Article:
Smith-Iwer was convicted of four misdemeanors as a repeat offender under § 939.62(1)(a) and given four consecutive two-year sentences, each consisting of one year of confinement and one year of extended supervision. He moved for postconviction relief, arguing the sentences were illegal under State v. Volk, 2002 WI App 274, 36, ¶36, 258 Wis. 2d 584, 654 N.W.2d 24, which holds that the unambiguous language of § 973.01(2)(c) prohibits using enhancer time to increase the extended supervision portion of a bifurcated sentence. After the trial court denied his motion he appealed, reiterating his Volk claim and arguing that under State v. Gerondale, 2009AP1237-CR and 2009AP1238-CR (Wis. Ct. App. Nov. 3, 2009) (unpublished), the one-year term of confinement meant he could be given only three months of ES.
For the same reasons it gave in State v. Groce, 2013AP844-CR (Wis. Ct. App. Sept. 4, 2013) (unpublished), the court here concludes that the sentence is not illegal under Volk because that case applied to felonies (¶12), §973.01 has changed since then to allow for bifurcation of misdemeanors (¶¶11-12), and the new version of the statute “[i]n essence … creates a ‘75/25’ rule, which states that the maximum ‘term of confinement in prison may not exceed 75% of the total length of the bifurcated sentence,’ while the term of extended supervision ‘may not be less than 25% of the length of the term of confinement in prison.’” (¶13). Because Smith-Iwer’s sentences are in accord with this “75/25” rule, they are not illegal. (¶14).
Our prior posts have spilled a lot of virtual ink on this issue already, so we’ll spare you another explanation of the basic problem with bifurcating enhanced misdemeanors. If you need a refresher, see here for Gerondale and State v. Ash, 2012AP381-CR (Wis. Ct. App. Aug. 15, 2012) (unpublished), which adopted Gerondale; see here for Groce and here for State v. Robinson, 2012AP2498-CR (Wis. Ct. App. July 23, 2013) (unpublished), both of which–like the judge in this case–rejected Gerondale; and, lastly, see here for State v. Griffin, 2012AP2361-CR (Wis. Ct. App. July 30, 2013) (unpublished), which agreed with Gerondale that § 973.01 is internally inconsistent when it comes to bifurcating misdemeanors, but then came up with a very different solution to the problem.
A couple of observations about this case, however. First, you may not need to keep track of the welter of unpublished, nonbinding opinions for long. Prior posts have noted that the conflicts in § 973.01 cry out for a legislative fix, and though there appears to be no such fix in the offing we may soon get a precedential decision on the issue. District 2 has ordered a case involving this issue to be decided by a three judge panel (thus making the opinion eligible for publication) and the case is now under submission. State v. Lee Thomas Lasanske, 2012AP2016-CR (case activity here). Stay tuned to this site for updates.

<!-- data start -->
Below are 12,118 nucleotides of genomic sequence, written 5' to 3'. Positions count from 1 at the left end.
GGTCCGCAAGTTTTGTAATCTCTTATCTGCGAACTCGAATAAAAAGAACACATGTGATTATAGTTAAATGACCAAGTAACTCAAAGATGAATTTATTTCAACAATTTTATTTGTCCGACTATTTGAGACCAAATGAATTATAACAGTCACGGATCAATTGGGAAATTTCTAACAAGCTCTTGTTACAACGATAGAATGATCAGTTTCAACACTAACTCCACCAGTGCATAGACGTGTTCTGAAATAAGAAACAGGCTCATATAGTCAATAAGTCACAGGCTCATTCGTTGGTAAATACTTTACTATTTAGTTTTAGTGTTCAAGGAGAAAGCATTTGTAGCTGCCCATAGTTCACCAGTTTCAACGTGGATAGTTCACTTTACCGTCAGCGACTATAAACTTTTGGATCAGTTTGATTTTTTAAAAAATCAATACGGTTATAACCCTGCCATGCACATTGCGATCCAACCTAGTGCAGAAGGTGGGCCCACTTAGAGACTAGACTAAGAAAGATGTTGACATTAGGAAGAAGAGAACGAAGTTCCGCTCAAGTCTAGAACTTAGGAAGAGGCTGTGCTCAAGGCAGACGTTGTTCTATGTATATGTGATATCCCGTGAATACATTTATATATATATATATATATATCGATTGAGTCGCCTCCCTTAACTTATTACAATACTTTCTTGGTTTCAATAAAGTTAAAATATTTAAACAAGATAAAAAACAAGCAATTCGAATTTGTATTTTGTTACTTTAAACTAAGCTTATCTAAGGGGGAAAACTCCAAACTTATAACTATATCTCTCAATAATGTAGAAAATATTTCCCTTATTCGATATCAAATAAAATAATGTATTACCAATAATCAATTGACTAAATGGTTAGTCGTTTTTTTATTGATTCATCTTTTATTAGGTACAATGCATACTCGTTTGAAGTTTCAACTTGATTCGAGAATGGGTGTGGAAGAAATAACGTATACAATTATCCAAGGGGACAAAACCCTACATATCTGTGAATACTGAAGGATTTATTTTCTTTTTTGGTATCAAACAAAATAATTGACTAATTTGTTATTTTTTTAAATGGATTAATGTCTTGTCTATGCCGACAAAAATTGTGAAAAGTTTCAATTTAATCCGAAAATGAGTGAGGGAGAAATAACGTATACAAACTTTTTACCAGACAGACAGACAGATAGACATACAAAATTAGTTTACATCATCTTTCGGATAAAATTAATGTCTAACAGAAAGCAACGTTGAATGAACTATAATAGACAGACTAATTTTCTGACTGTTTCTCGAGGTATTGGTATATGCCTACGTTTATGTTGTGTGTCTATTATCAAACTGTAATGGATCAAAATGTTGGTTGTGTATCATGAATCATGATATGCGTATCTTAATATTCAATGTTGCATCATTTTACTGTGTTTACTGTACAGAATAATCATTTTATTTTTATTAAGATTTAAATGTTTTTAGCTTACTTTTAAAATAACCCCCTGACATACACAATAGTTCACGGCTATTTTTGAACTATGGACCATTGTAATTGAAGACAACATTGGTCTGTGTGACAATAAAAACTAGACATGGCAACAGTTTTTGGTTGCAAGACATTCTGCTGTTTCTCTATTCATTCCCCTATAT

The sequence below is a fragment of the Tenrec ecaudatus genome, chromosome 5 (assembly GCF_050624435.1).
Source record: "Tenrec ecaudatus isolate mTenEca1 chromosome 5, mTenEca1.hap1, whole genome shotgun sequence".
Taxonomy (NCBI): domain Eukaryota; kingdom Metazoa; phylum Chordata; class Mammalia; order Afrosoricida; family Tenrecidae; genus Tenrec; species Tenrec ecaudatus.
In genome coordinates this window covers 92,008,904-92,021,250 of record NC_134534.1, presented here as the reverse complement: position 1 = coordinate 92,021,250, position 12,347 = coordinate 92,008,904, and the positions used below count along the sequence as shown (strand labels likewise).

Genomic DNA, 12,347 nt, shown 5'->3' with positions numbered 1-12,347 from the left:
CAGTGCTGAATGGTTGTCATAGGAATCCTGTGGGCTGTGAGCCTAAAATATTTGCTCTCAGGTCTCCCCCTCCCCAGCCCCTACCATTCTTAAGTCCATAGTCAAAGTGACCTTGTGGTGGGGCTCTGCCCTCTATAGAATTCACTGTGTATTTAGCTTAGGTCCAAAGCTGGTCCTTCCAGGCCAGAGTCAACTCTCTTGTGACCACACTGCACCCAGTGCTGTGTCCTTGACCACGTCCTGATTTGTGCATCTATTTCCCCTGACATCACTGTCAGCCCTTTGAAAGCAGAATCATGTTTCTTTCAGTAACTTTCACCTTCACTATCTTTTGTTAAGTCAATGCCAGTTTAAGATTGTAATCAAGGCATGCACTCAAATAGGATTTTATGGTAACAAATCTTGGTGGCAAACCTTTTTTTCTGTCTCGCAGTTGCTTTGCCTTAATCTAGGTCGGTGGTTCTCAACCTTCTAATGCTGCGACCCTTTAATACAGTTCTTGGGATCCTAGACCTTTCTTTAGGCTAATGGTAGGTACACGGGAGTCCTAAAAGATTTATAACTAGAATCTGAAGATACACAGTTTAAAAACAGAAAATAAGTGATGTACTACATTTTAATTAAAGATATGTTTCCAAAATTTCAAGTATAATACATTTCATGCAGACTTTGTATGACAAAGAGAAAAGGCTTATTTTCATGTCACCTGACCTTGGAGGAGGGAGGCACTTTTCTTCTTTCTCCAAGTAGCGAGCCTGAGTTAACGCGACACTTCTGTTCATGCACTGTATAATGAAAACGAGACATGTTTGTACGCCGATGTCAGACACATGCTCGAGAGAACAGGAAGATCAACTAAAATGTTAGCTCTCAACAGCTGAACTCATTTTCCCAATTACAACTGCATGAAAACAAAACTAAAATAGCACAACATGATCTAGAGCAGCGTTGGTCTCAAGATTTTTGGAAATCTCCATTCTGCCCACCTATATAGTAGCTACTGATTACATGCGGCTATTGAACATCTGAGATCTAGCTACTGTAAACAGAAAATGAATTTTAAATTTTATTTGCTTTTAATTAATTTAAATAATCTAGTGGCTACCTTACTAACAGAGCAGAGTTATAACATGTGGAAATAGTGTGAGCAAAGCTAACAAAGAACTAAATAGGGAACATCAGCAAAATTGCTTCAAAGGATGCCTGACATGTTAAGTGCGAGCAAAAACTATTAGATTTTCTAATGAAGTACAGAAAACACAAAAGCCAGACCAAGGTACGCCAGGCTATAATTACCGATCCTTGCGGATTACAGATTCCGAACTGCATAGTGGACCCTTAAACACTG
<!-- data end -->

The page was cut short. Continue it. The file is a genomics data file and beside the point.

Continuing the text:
UPDATE (2/26/14): Lasanske has now been decided; it adopts the approach taken in Groce and this case, and invokes reasoning similar to the discussion in this post, below. Our post on Lasanske is here.
Second, about the applicability of Volk and the changes made to the statute by TIS-II, after Volk was decided. The court’s reasoning is a bit cryptic, but its point might be this: Under TIS-I, all the classified felonies had a specified maximum term of years of confinement. For unclassified felonies, the max was 75% of the total bifurcated sentence. When TIS-II made misdemeanor repeaters subject to bifurcation, it set maximum confinement terms for the various old and new felony classes and provided for the 75% cap on the term of confinement to apply to the bifurcated sentence for any crime that is not a classified felony. See § 973.01(2)(b). For every classified felony, then, § 973.01(2)(b) sets a maximum term of confinement under a bifurcated sentence, and the language from § 973.01(2)(c) that Volk dealt with is easily applicable to adding enhancer time to that specified term of confinement.
For misdemeanors, though, there is no set maximum term of confinement under § 973.01(2)(b) because a misdemeanor is not bifurcated unless it is enhanced. Because the enhancer time is what made the misdemeanor offense subject § 973.01 to begin with, the enhancer time is in a sense “used up” to make the crime eligible for bifurcation; thus, the enhancer time is not available to be added in again under § 973.01(2)(c), and the sentence is subject only to the 75% rule under § 973.01(2)(b)10. and the 25% rule under § 973.01(2)(d). And, if the rule about adding enhancer time only to confinement under § 973.01(2)(c) doesn’t apply, then Volk doesn’t apply–not because Volk involved a felony, but because it interpreted a statute that doesn’t apply to enhanced misdemeanors.
Of course, if this is the court’s line of thinking, it is still unsatisfactory. Besides being metaphysical, the fact is that enhancer time is still being used as extended supervision, and § 973.01(2)(c) on its face prohibits the application of enhancer time to ES. Note, too, this line of thinking is not the same as saying, as does Robinson, ¶12, that there is some significance in the fact that misdemeanors are enhanced to a new maximum term, § 939.62(1)(a), while felonies are enhanced by a set number of years, § 939.62(1)(b) and (c). That language difference long predates TIS-I, let alone TIS-II; moreover, it doesn’t resolve any problems posed by enhancing a misdemeanor under a statute other than § 939.62(1)(a).
Finally, the court of appeals concludes Smith-Iwer didn’t preserve his Gerondale argument because he cited only Volk in the trial court. (¶2). That conclusion seems strained given the fact that Gerondale itself simply applied Volk to the statute. Nevertheless, a word to the wise if you are making this argument: Cite Gerondale, too.